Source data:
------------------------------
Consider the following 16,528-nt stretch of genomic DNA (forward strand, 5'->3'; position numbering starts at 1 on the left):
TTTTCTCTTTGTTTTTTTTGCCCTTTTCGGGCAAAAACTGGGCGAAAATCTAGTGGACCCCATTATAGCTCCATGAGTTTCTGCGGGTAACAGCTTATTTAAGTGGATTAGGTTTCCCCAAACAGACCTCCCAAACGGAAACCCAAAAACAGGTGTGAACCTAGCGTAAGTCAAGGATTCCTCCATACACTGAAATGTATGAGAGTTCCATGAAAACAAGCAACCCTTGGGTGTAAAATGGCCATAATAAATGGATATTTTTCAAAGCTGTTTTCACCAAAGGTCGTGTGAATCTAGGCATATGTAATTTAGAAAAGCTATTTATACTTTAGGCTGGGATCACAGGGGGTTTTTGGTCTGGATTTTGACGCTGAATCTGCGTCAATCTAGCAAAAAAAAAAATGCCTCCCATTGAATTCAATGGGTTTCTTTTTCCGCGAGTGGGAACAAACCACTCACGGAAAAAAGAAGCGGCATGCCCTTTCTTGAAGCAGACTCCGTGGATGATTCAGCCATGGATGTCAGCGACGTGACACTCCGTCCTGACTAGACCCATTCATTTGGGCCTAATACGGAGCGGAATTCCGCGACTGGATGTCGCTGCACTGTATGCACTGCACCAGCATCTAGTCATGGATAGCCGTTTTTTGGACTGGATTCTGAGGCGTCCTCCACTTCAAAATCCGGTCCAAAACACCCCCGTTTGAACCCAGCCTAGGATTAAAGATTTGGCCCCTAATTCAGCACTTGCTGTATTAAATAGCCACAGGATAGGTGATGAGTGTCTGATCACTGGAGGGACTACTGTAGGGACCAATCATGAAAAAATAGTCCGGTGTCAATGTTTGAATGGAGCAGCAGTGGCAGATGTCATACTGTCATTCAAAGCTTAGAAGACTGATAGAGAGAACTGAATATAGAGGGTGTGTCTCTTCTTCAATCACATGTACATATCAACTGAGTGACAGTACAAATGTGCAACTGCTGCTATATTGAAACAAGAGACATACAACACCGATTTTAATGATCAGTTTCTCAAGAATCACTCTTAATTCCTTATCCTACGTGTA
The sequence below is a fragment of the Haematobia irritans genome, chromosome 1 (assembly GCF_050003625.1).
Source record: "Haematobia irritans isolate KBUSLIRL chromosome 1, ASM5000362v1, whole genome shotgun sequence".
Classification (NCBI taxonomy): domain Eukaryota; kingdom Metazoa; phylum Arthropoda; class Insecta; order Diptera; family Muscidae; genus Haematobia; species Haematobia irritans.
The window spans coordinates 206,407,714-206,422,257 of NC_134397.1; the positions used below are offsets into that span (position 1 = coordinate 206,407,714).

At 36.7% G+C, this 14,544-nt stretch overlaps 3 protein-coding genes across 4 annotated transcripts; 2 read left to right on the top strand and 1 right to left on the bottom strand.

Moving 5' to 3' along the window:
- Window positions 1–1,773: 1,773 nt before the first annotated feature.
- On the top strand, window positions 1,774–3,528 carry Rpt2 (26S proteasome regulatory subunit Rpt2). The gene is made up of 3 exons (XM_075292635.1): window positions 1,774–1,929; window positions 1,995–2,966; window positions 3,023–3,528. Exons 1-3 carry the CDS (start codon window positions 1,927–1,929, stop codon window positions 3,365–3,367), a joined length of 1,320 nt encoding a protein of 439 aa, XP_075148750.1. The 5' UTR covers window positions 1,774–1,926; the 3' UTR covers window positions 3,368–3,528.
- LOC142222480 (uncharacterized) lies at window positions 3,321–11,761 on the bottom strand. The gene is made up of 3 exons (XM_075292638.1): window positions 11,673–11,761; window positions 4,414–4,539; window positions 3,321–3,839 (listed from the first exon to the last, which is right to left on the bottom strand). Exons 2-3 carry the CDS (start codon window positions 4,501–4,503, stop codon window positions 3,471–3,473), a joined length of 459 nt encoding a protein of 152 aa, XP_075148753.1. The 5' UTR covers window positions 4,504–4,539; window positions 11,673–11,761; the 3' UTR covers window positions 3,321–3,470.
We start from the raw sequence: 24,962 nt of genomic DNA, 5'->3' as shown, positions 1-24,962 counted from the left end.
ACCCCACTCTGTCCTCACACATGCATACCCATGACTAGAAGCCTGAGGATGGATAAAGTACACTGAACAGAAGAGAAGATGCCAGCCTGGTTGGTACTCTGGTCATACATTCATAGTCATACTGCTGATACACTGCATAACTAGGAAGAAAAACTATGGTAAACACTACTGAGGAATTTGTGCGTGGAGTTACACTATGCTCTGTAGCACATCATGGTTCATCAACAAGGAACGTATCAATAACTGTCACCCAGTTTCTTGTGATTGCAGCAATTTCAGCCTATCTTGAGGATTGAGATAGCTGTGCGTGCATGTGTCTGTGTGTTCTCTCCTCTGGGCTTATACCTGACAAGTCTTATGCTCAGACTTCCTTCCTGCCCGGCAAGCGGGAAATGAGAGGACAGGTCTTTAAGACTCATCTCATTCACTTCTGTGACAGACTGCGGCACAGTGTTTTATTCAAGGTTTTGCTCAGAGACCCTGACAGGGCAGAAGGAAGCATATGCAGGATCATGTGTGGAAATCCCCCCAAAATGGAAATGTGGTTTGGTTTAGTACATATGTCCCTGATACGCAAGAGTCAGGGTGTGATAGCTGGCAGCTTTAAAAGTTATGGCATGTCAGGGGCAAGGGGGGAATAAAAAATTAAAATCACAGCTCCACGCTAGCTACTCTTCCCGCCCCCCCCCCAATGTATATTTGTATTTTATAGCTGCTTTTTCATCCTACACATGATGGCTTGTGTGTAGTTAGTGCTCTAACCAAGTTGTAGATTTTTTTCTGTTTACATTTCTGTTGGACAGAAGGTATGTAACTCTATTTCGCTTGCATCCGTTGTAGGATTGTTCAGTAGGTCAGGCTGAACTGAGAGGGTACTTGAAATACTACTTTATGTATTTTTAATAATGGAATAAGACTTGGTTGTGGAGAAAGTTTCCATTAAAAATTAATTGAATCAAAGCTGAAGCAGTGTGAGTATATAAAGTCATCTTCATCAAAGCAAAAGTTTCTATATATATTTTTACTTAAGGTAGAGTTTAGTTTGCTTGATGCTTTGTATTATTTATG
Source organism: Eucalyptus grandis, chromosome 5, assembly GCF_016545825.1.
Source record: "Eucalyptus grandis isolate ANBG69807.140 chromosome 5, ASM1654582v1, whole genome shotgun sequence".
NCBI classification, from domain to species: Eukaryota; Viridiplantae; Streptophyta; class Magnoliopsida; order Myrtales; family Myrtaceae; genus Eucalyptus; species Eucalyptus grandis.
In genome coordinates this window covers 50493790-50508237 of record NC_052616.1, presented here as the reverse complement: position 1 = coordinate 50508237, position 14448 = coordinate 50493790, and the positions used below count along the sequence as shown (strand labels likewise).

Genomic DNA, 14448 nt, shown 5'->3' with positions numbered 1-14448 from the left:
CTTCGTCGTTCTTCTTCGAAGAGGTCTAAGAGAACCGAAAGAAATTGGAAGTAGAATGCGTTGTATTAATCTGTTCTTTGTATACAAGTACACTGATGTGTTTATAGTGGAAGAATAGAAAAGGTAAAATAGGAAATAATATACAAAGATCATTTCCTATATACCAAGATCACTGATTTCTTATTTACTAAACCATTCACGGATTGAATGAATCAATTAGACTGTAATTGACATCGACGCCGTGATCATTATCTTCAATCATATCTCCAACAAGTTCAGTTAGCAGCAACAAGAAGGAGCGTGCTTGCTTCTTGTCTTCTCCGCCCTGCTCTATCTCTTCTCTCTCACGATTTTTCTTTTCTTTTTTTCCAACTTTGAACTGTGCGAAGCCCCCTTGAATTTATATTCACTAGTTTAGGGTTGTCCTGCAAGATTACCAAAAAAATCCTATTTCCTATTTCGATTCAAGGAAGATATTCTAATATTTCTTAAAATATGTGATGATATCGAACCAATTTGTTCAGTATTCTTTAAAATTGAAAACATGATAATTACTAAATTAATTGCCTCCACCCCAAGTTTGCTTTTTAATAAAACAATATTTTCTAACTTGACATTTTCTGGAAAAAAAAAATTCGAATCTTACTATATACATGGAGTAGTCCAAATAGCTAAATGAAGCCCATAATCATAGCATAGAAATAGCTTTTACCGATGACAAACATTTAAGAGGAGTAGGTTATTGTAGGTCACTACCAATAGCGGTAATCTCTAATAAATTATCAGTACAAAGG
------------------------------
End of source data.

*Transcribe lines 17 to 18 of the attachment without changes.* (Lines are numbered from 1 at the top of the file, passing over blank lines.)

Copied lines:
In genome coordinates this window covers 50493790-50508237 of record NC_052616.1, presented here as the reverse complement: position 1 = coordinate 50508237, position 14448 = coordinate 50493790, and the positions used below count along the sequence as shown (strand labels likewise).

Genomic DNA, 14448 nt, shown 5'->3' with positions numbered 1-14448 from the left: